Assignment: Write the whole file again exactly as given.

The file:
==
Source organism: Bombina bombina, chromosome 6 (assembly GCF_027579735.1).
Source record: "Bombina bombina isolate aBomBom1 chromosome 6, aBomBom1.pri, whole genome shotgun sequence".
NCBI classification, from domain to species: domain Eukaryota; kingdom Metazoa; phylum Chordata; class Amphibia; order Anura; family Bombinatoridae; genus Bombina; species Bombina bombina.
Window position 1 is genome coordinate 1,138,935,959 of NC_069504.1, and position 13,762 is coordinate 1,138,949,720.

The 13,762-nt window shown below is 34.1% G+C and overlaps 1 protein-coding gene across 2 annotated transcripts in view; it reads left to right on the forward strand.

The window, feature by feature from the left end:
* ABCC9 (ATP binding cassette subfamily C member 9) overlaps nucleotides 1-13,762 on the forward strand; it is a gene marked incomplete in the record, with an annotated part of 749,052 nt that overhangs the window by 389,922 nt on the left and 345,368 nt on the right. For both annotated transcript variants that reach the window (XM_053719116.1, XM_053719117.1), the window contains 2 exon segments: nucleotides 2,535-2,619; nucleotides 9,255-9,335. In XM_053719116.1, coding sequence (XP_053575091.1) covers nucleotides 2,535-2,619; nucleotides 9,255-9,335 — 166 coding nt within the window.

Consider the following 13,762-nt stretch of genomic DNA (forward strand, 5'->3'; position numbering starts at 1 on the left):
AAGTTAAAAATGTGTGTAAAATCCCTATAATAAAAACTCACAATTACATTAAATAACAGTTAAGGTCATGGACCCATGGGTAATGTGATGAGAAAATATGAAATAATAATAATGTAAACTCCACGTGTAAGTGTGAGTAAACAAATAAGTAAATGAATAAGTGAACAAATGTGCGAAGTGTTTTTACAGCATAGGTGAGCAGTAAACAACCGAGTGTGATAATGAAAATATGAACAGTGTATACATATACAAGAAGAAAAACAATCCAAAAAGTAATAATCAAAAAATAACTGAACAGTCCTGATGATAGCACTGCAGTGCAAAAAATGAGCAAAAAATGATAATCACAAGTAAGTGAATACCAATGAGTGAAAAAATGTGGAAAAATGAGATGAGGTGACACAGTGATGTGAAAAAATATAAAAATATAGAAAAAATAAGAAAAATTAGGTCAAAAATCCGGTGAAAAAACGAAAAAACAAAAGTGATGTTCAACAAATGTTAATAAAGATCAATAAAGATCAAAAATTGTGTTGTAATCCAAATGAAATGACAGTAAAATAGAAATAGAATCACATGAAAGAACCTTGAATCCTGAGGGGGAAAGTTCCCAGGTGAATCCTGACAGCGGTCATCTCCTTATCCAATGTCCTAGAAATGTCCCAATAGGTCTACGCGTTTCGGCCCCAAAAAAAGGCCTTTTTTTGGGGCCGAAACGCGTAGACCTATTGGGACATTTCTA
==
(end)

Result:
Source organism: Bombina bombina, chromosome 6 (assembly GCF_027579735.1).
Source record: "Bombina bombina isolate aBomBom1 chromosome 6, aBomBom1.pri, whole genome shotgun sequence".
NCBI classification, from domain to species: domain Eukaryota; kingdom Metazoa; phylum Chordata; class Amphibia; order Anura; family Bombinatoridae; genus Bombina; species Bombina bombina.
Window position 1 is genome coordinate 1,138,935,959 of NC_069504.1, and position 13,762 is coordinate 1,138,949,720.

The 13,762-nt window shown below is 34.1% G+C and overlaps 1 protein-coding gene across 2 annotated transcripts in view; it reads left to right on the forward strand.

The window, feature by feature from the left end:
* ABCC9 (ATP binding cassette subfamily C member 9) overlaps nucleotides 1-13,762 on the forward strand; it is a gene marked incomplete in the record, with an annotated part of 749,052 nt that overhangs the window by 389,922 nt on the left and 345,368 nt on the right. For both annotated transcript variants that reach the window (XM_053719116.1, XM_053719117.1), the window contains 2 exon segments: nucleotides 2,535-2,619; nucleotides 9,255-9,335. In XM_053719116.1, coding sequence (XP_053575091.1) covers nucleotides 2,535-2,619; nucleotides 9,255-9,335 — 166 coding nt within the window.

Consider the following 13,762-nt stretch of genomic DNA (forward strand, 5'->3'; position numbering starts at 1 on the left):
AAGTTAAAAATGTGTGTAAAATCCCTATAATAAAAACTCACAATTACATTAAATAACAGTTAAGGTCATGGACCCATGGGTAATGTGATGAGAAAATATGAAATAATAATAATGTAAACTCCACGTGTAAGTGTGAGTAAACAAATAAGTAAATGAATAAGTGAACAAATGTGCGAAGTGTTTTTACAGCATAGGTGAGCAGTAAACAACCGAGTGTGATAATGAAAATATGAACAGTGTATACATATACAAGAAGAAAAACAATCCAAAAAGTAATAATCAAAAAATAACTGAACAGTCCTGATGATAGCACTGCAGTGCAAAAAATGAGCAAAAAATGATAATCACAAGTAAGTGAATACCAATGAGTGAAAAAATGTGGAAAAATGAGATGAGGTGACACAGTGATGTGAAAAAATATAAAAATATAGAAAAAATAAGAAAAATTAGGTCAAAAATCCGGTGAAAAAACGAAAAAACAAAAGTGATGTTCAACAAATGTTAATAAAGATCAATAAAGATCAAAAATTGTGTTGTAATCCAAATGAAATGACAGTAAAATAGAAATAGAATCACATGAAAGAACCTTGAATCCTGAGGGGGAAAGTTCCCAGGTGAATCCTGACAGCGGTCATCTCCTTATCCAATGTCCTAGAAATGTCCCAATAGGTCTACGCGTTTCGGCCCCAAAAAAAGGCCTTTTTTTGGGGCCGAAACGCGTAGACCTATTGGGACATTTCTA